From Dennis Patton:
The arrival of a new month is not only visible by the changing of the calendar but also with the arrival of mums and other fall plants at local garden centers. Mums, asters and other plants with the traditional fall colors of browns, oranges, yellows and purples can be seen lining many establishments.
Fall mums are like a bolt of lightning. They provide new life to the landscape after the summer sun and heat. As you drive up and down your street you see them dotting front porches, and they will soon be making their way into commercial plantings.
When purchasing a mum for fall decorating there are a few easy tips to follow. First and most importantly, choose your favorite color. Color is a personal taste so it really does not matter. Pick what you like. I know I am drawn to bright oranges and yellows, occasionally purples and reds.
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What you must look for is bud formation, especially when purchasing during the warmer days of September. I like to look for a mum that is just starting to pop, showing just a hint of color. That way I 1) know for sure what color I’m getting, and 2) I will have the maximum amount of time to enjoy the flowers for fall color.
You see, during the hotter days of the fall season the cool loving blooms will not last as long. Picking a mum in full color or bloom will cut several weeks off its bloom time, shortening the beauty.
Later, during the cooler days of October, I will pick a plant closer to full bloom. The difference might be that during September’s warm period the plant may only last two to four weeks. But when it cools down that plant could last six weeks or more.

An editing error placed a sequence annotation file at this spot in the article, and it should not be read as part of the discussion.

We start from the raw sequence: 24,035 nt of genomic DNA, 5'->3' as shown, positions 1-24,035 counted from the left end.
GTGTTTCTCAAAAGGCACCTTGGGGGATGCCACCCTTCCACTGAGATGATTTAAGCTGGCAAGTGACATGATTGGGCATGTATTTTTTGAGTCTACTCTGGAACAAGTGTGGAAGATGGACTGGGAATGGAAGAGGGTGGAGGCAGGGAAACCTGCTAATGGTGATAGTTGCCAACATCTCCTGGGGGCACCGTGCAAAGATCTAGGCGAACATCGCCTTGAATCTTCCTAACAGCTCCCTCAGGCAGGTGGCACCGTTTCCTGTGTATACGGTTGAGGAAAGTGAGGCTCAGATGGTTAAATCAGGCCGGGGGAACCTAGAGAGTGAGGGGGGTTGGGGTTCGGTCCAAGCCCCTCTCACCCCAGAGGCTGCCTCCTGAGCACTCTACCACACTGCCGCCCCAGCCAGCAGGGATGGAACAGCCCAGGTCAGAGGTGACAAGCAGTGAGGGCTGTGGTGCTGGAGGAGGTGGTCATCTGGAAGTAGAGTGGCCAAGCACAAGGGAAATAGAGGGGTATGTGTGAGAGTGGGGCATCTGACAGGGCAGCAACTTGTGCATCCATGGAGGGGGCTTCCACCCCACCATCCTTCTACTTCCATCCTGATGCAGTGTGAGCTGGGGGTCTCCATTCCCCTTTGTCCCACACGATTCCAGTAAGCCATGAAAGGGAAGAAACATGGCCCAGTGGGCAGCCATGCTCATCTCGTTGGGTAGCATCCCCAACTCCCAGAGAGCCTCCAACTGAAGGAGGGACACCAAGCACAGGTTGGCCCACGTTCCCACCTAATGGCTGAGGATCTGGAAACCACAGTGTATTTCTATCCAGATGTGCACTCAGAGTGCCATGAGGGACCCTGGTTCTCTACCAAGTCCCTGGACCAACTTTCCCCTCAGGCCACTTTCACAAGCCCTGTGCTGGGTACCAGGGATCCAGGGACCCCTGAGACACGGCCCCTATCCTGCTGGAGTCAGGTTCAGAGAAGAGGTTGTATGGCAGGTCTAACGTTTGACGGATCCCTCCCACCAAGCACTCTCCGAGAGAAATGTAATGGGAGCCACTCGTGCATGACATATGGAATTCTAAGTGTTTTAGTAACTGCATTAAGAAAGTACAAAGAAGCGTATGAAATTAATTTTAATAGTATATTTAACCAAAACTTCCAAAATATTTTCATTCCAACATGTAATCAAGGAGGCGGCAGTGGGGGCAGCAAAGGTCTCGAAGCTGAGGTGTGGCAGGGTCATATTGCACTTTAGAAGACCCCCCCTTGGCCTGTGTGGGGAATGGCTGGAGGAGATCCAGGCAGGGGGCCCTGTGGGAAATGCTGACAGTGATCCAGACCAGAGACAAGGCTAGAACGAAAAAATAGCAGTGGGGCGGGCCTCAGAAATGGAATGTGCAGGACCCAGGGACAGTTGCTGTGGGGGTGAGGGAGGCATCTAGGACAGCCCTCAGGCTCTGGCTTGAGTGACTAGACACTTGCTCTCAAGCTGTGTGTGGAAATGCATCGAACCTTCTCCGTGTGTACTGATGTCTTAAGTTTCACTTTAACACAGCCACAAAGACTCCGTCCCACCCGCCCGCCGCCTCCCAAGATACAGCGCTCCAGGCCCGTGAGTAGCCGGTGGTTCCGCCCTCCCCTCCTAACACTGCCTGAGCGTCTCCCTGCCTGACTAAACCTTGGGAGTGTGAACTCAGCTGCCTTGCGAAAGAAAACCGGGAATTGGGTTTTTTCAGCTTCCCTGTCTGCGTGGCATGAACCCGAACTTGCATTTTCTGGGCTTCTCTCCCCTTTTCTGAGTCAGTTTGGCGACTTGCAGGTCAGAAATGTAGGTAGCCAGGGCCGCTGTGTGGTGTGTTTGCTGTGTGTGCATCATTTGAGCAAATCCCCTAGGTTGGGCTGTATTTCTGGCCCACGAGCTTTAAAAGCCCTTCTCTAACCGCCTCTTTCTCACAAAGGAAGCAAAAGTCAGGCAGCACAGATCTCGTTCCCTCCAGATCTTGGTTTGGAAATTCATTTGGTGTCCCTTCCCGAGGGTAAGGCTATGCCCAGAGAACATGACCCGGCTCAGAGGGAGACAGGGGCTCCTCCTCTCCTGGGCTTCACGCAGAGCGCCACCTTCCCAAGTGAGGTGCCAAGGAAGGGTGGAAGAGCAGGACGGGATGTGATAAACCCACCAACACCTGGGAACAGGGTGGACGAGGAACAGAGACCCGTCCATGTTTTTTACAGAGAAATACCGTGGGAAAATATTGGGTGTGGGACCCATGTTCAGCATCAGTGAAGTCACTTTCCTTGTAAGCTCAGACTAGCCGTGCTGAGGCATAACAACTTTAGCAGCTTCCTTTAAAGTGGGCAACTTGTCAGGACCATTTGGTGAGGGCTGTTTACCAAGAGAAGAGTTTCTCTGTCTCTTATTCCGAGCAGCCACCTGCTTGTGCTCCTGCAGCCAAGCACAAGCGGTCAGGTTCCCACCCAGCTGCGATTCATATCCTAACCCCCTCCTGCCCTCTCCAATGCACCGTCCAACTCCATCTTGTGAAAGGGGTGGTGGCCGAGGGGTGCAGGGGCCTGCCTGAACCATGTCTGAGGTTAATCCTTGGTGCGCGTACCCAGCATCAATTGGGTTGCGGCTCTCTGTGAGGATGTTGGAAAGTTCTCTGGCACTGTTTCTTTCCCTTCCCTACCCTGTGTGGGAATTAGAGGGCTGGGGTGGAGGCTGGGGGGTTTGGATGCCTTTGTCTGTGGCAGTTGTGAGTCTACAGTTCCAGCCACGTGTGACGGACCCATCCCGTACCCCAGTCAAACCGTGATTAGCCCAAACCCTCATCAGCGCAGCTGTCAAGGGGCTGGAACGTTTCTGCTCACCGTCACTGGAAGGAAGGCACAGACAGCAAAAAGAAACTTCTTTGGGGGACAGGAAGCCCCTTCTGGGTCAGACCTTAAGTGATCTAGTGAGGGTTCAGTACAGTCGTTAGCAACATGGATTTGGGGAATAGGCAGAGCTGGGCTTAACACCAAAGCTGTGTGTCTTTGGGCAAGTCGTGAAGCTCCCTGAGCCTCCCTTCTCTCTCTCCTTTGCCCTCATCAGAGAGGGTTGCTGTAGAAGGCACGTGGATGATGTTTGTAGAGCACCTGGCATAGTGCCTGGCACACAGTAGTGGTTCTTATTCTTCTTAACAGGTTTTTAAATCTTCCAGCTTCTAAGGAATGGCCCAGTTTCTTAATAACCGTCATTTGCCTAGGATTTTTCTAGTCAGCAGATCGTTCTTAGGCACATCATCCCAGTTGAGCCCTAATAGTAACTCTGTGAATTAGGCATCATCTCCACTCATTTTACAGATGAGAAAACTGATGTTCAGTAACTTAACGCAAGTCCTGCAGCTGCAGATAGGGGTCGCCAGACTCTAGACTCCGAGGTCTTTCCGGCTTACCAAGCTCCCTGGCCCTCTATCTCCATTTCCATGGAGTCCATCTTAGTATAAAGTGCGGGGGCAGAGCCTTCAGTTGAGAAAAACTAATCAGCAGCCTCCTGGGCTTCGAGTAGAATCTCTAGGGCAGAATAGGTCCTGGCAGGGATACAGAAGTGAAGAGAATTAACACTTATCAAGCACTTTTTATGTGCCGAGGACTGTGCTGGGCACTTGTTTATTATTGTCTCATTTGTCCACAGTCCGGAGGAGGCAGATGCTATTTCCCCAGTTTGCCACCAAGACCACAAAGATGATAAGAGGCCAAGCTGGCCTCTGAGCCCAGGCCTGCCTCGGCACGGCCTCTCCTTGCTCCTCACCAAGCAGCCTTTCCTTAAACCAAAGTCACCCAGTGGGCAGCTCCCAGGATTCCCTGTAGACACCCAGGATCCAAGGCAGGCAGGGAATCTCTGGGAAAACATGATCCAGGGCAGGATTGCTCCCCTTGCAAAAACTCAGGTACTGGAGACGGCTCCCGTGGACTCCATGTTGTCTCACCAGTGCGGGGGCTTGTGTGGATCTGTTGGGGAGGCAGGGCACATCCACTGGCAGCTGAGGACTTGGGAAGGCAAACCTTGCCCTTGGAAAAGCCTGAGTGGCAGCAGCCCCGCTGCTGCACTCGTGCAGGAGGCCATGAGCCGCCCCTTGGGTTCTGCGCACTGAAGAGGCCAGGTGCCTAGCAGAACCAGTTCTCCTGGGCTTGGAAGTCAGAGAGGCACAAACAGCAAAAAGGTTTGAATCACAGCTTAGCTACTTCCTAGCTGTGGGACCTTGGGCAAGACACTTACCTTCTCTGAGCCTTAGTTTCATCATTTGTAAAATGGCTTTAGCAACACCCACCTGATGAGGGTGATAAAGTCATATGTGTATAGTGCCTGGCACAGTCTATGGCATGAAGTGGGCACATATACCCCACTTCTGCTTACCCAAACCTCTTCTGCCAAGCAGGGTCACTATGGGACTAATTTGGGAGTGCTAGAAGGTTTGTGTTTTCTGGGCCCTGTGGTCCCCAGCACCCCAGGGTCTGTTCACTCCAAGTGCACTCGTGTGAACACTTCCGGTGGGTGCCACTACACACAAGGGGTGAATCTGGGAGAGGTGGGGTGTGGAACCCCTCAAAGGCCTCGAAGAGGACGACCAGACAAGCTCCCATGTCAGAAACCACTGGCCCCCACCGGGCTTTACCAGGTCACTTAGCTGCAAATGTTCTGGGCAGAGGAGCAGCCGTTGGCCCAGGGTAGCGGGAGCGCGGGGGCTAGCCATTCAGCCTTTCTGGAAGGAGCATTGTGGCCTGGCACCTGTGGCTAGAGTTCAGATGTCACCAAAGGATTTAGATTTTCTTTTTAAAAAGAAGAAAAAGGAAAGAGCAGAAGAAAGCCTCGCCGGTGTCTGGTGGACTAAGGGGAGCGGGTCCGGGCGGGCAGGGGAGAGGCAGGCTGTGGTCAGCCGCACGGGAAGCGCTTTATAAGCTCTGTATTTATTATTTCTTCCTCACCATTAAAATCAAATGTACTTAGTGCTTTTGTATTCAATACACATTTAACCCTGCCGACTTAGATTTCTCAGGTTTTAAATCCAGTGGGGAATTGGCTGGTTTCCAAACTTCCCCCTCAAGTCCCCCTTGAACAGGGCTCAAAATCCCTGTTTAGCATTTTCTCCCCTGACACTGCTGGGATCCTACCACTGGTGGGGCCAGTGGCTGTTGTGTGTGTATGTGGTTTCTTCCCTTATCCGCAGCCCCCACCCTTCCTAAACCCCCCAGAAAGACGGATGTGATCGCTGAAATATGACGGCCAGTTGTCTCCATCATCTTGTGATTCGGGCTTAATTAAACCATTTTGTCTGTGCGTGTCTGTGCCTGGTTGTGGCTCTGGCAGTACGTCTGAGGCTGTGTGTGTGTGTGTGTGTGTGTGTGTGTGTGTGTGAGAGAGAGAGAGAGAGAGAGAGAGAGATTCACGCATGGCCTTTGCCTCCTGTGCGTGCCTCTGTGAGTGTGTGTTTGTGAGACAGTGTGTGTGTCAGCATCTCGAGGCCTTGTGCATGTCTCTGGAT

Fall mums are easy care because, for the most part, they are disposable. That is, after they finish blooming they are usually headed for the trash. Mums are grown in small pots for their size. That means they are going to need frequent watering. Nothing shortens the bloom cycle more than letting them dry out and wilt. During the hot days of September they should be checked on daily. Water is all that is needed, no fertilization will be necessary especially if they will be discarded.
Some people will want to keep the mums over and plant in the garden. Fall planted mums usually have a low survival rate as they have not had time to properly root before the freeze and thaw cycles of winter kills the plants. But go ahead and try, you have nothing to lose except your time.
I know I have already changed a container on my front porch out for the fall season. Mums are a simple way to signal a new season and give the garden a fresh pop. Enjoy as that is what it is all about.